A diversion after F1: a Spanish motorsport nomad has found new home

Fernando Alonso, Carlos Sainz and Roberto Merhi. The three of them formed Spain's base in Formula 1. The first two are still active - at a very high level - in F1, while Merhi disappeared for a lot of people from public view after one season with the now defunct Manor. From this weekend, the 32-year-old returns to the spotlight, when he joins Formula E team Mahindra for the Jakarta ePrix. If there was an award in motorsport for competing in the most diverse racing classes, Merhi would undoubtedly qualify for a podium spot. Besides the well-known series such as Formula 1, Formula 2, the World Endurance Championship (WEC), he also competed in the Tasman Series, GT World Challenge Australia (both Australia), Super GT and Super Formula Lights (both Japan) in the last decade, for example. Last season, he even returned to Formula 2, where normally up-and-coming talents find their place. So in Jakarta this weekend, Merhi adds another class to his already long list. The Spaniard himself has to laugh, when it is thrown at him with a big wink that he has really been behind the wheel everywhere: "Yes, that's true," he laughed during an exclusive interview with GPblog. "I was missing Formula E. I probably didn't have a chance to do IndyCar. It's probably the two series I was missing. Now I am going to do Formula E. Let's see if in the future I can do IndyCar also." Merhi needs some getting used to Recently, Merhi participated in the Formula E rookie test in Berlin. The collaboration between the Spaniard and Mahindra apparently went so well that the Indian team secured Merhi as Oliver Rowland's replacement. "It's a super nice series. Obviously, I know all the drivers racing in the series. I raced with them in previous categories, F3, DTM, Le Mans, and Formula Renault. I raced against many of them, I will say every one of them. And yeah, it's a nice series. It's a Formula car that I always love Formula cars. It's electric, it's pretty different from what I am used to. The braking is different. But yeah, it's a nice series, and I like to be here," said Merhi, who will have to get used to his new surroundings in the coming days. "Of course, it's going to be difficult. But in the past, when I was younger, I was pretty good at adapting to the new series. Obviously, as I am getting older, I struggle more. When I was younger, I was immediately jumping from Formula Renault to Formula 3. And I was quick in the first time. And obviously, now, I don't drive as much as I used to drive. I just do eight races per year with the Super GT. We don't do much testing. And then, obviously, every time you struggle more to adapt to new series." Looking for a permanent spot? Merhi has started from scratch several times in his now long career. It is precisely by racing in a certain class for a long time that solidity is created. Many drivers therefore choose to be active in a particular class for several seasons - if possible. "I mean, as a professional driver, maybe yes," Merhi responded when asked if that might have been better for him. "As an experience in life, I think no. As a driver, you want to discover everything. You want to fight against all the drivers in the world. I think that's what makes this sense of being a driver. Obviously, I am happy on one side and am sad on the other side. But I have been in many series. And I more or less know what kind of car I like." Spain is a motorsport country While Merhi is hunting for points in Indonesia - which he calls his goal for this weekend - on the other side of the world, two Spaniards are driving their home Grand Prix. Fernando Alonso and Carlos Sainz were also on the grid when Merhi was running for Manor. "It's nice to see that now the people are following a lot Formula 1, that they are supporting the sport now, with Fernando being able to fight for podiums. I mean, you can see in Spain, everybody, the population has increased a lot watching Formula 1.""And also, Carlos being in Ferrari last year, being able to be on the podium. But I think it's nice, you know, it shows that we have good drivers in Spain that maybe in the past the people were not so serious. And now we can show, that in Spain we have good drivers, and especially with Fernando and Carlos, we can be proud of what they have achieved so far. One is driving a Ferrari, the other one is driving an Aston Martin, twice World Champions, and with 41 years old, so he is still performing at a very strong level. It's only, probably Max is the one that is maybe very outstanding, I would say. He is very, very on it. He is very young, and determined. And yeah, I mean, let's see if they can fight with him, it will be nice."This interview is a co-production with Rubén Gómez of GPblog Spain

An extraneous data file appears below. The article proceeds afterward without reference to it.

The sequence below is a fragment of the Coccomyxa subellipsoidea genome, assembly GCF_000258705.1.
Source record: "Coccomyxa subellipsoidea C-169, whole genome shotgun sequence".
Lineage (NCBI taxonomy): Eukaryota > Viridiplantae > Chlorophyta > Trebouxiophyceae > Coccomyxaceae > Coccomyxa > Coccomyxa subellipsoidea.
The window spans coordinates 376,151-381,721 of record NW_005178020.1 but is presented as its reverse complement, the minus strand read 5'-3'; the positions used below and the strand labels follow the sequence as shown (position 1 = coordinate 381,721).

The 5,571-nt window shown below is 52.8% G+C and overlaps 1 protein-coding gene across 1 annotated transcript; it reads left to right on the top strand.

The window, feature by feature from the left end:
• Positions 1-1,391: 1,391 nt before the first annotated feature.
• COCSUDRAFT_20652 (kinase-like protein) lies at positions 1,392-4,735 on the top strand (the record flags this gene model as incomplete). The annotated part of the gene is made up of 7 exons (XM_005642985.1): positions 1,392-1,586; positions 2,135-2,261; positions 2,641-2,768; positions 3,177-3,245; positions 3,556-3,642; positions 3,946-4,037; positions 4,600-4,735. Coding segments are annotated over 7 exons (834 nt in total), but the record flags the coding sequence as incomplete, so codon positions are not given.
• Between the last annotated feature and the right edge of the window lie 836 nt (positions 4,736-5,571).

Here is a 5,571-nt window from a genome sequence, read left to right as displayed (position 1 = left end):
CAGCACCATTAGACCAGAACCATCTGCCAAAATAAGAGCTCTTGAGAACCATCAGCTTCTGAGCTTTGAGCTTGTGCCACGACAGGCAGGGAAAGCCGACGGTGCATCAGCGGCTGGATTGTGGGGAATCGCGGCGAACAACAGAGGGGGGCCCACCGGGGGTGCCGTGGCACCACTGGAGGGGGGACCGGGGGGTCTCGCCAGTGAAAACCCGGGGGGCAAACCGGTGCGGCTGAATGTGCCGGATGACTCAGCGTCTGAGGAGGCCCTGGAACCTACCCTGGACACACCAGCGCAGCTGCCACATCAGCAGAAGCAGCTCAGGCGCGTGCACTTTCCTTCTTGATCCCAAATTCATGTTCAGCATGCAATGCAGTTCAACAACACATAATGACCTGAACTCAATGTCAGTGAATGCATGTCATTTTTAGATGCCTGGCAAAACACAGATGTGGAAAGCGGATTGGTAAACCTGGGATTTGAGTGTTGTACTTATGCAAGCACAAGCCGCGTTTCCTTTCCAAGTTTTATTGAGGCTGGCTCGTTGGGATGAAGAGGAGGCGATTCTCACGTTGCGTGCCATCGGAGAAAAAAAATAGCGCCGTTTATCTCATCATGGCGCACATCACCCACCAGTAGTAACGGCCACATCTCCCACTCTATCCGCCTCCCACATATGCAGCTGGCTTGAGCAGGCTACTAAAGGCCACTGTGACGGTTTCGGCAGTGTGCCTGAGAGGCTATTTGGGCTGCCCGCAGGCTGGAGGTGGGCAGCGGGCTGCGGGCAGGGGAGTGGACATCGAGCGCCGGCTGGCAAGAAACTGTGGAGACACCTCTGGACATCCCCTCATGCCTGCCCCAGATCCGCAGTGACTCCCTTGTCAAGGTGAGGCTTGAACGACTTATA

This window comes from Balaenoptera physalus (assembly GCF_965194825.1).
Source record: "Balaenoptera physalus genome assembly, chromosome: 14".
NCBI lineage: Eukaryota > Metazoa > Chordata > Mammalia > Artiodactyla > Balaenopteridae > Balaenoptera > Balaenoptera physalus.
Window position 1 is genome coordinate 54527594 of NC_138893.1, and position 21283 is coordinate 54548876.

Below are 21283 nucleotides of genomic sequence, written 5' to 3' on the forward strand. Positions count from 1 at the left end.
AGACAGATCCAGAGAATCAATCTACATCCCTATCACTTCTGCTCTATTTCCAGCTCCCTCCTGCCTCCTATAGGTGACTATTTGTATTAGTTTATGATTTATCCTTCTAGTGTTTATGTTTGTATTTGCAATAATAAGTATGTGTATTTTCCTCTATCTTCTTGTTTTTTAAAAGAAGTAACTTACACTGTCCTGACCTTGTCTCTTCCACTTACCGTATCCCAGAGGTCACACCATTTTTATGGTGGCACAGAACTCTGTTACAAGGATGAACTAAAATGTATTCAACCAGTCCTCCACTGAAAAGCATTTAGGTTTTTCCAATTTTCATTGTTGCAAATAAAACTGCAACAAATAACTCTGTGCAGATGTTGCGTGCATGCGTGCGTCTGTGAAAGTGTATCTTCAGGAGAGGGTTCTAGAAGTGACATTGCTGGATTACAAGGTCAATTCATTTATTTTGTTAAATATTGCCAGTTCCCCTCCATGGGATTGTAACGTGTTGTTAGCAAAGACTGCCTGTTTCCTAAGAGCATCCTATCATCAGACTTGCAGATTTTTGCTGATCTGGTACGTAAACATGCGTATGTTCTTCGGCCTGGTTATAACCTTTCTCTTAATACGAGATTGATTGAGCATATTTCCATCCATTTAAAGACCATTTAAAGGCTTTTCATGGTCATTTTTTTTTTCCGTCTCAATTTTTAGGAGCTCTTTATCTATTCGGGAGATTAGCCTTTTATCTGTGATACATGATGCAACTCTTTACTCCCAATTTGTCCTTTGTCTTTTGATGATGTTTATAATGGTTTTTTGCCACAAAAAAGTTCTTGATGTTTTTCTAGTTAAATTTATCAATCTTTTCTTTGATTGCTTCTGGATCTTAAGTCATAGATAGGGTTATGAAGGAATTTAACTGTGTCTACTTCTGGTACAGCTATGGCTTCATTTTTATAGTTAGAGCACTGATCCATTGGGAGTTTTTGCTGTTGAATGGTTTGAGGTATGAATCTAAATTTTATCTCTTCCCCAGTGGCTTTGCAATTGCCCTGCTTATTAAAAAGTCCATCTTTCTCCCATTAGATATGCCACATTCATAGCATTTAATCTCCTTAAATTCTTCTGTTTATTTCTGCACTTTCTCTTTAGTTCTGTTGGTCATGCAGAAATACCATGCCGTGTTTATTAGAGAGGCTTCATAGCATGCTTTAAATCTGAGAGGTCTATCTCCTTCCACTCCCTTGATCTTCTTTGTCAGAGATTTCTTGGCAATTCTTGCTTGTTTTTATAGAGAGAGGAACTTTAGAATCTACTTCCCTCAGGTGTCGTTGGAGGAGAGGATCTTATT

June 2, 2023 from GPBlog